Posted Date 08/01/13
You’ve been hearing about paperless offices and other work arrangements. You’ve also heard of the possibility that printers will go out of mode due to digitalization.
While there indeed is less printing done in the world today, the widely touted “paperless society” still remains an ideal. This is despite solid data proving that global print page volumes shrank 1.5%. According to the IDC, from the 3.03 trillion pages recorded in 2011, figures show only 2.98 trillion pages were printed last year in 2012.
Although last year’s figure were thousands shy of the 2011 volume, the fact remains that printing is still an essential need in various sectors in society.
However, with the recorded decline in print page volumes, the printing market cannot afford to be lax. IDC’s findings should serve as a timely reality check, given that there are printer vendors who believe that the widespread use and consumption of digital content will induce more printing activity.
The reality is that digital work arrangements are indeed making an impact on annual printing figures. The IDC, for one, is predicting flat global print page volumes from 2013 up to 2017.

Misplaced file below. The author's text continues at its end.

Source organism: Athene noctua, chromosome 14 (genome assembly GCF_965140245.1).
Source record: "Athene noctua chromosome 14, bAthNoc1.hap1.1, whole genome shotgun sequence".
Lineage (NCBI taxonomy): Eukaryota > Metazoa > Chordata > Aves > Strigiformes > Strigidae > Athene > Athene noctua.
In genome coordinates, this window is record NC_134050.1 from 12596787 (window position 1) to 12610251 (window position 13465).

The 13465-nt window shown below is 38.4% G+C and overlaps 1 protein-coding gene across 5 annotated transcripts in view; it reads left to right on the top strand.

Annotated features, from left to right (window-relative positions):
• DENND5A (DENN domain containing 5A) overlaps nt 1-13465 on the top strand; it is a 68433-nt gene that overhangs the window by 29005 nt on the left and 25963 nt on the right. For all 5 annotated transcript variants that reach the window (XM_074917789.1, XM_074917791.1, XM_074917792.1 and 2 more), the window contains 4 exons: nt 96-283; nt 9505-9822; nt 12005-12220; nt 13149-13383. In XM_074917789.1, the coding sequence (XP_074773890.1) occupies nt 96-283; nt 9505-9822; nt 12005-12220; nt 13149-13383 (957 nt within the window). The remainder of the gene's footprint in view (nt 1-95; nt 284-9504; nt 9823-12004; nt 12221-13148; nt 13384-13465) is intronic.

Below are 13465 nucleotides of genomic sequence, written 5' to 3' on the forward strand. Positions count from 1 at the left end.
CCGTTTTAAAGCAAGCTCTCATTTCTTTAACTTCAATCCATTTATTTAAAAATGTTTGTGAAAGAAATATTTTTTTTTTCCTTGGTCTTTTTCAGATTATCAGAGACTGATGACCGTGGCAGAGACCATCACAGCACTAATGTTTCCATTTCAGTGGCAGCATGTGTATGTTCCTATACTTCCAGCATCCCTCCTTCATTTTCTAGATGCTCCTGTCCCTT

Currently, page volumes in developed markets have steadily declined. The arrested growth is also one of the consequences of considerable progress made in emerging markets. On a more promising note, there has been some increase in print volumes coming from mobile devices.
The IDC also projects that Asia Pacific, with the exception of Japan, will be posting the highest print page volumes by the time 2015 rolls in. China and India, in particular, were predicted to be the leaders in the said region. At present, the U.S. has the top position in terms of the most pages printed.
The IDC also revealed other information with regards to printing.
The organization has predicted that around half of tablet and smartphone owners will be using office printers in 2015. This is because mobile printing is gaining more ground in developed markets, despite the fact that about a third of tablet users and approximately half of smartphone users do not know how to print from their respective gadgets.
Aside from this, there is a 2% increase in global page volumes for multi-function printers. Emerging markets gained a 13.2% growth, while developed regions posted a decrease of 4.2%.
Although monochrome laser printers will still get the most percentage, volumes will be sluggish. On the other hand, color laser prints will get a boost.
Except Japan, Asia Pacific gained 10% page growth. Latin America comes in second with a 6.7% increase while print pages in Europe, Middle East, and Africa went down 0.72%.
Among printer manufacturers, HP takes top position, with Canon and Xerox coming in second and third respectively.